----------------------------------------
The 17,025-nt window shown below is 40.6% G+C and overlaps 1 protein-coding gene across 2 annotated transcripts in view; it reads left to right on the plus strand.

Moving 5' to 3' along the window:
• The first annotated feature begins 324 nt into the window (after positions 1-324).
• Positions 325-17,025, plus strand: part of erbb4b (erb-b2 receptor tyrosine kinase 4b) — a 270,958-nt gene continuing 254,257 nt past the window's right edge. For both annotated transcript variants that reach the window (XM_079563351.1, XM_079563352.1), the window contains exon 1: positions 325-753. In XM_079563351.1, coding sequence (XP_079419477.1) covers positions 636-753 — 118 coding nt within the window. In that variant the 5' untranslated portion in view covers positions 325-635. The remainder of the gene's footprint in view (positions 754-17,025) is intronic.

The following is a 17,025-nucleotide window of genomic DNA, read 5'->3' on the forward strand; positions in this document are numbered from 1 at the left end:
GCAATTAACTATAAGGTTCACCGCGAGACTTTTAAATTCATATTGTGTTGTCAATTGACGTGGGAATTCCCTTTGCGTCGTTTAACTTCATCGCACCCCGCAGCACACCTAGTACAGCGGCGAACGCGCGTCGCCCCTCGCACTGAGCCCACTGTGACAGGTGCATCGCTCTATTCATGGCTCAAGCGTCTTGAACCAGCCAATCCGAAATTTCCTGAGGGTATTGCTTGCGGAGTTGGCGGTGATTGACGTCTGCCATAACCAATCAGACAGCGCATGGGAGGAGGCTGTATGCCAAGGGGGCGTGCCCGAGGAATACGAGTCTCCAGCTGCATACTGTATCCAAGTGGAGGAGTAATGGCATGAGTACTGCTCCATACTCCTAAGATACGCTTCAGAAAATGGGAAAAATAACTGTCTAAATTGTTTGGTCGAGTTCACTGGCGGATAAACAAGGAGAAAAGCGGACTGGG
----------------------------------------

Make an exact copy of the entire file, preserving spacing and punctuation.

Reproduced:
The 17,025-nt window shown below is 40.6% G+C and overlaps 1 protein-coding gene across 2 annotated transcripts in view; it reads left to right on the plus strand.

Moving 5' to 3' along the window:
• The first annotated feature begins 324 nt into the window (after positions 1-324).
• Positions 325-17,025, plus strand: part of erbb4b (erb-b2 receptor tyrosine kinase 4b) — a 270,958-nt gene continuing 254,257 nt past the window's right edge. For both annotated transcript variants that reach the window (XM_079563351.1, XM_079563352.1), the window contains exon 1: positions 325-753. In XM_079563351.1, coding sequence (XP_079419477.1) covers positions 636-753 — 118 coding nt within the window. In that variant the 5' untranslated portion in view covers positions 325-635. The remainder of the gene's footprint in view (positions 754-17,025) is intronic.

The following is a 17,025-nucleotide window of genomic DNA, read 5'->3' on the forward strand; positions in this document are numbered from 1 at the left end:
GCAATTAACTATAAGGTTCACCGCGAGACTTTTAAATTCATATTGTGTTGTCAATTGACGTGGGAATTCCCTTTGCGTCGTTTAACTTCATCGCACCCCGCAGCACACCTAGTACAGCGGCGAACGCGCGTCGCCCCTCGCACTGAGCCCACTGTGACAGGTGCATCGCTCTATTCATGGCTCAAGCGTCTTGAACCAGCCAATCCGAAATTTCCTGAGGGTATTGCTTGCGGAGTTGGCGGTGATTGACGTCTGCCATAACCAATCAGACAGCGCATGGGAGGAGGCTGTATGCCAAGGGGGCGTGCCCGAGGAATACGAGTCTCCAGCTGCATACTGTATCCAAGTGGAGGAGTAATGGCATGAGTACTGCTCCATACTCCTAAGATACGCTTCAGAAAATGGGAAAAATAACTGTCTAAATTGTTTGGTCGAGTTCACTGGCGGATAAACAAGGAGAAAAGCGGACTGGG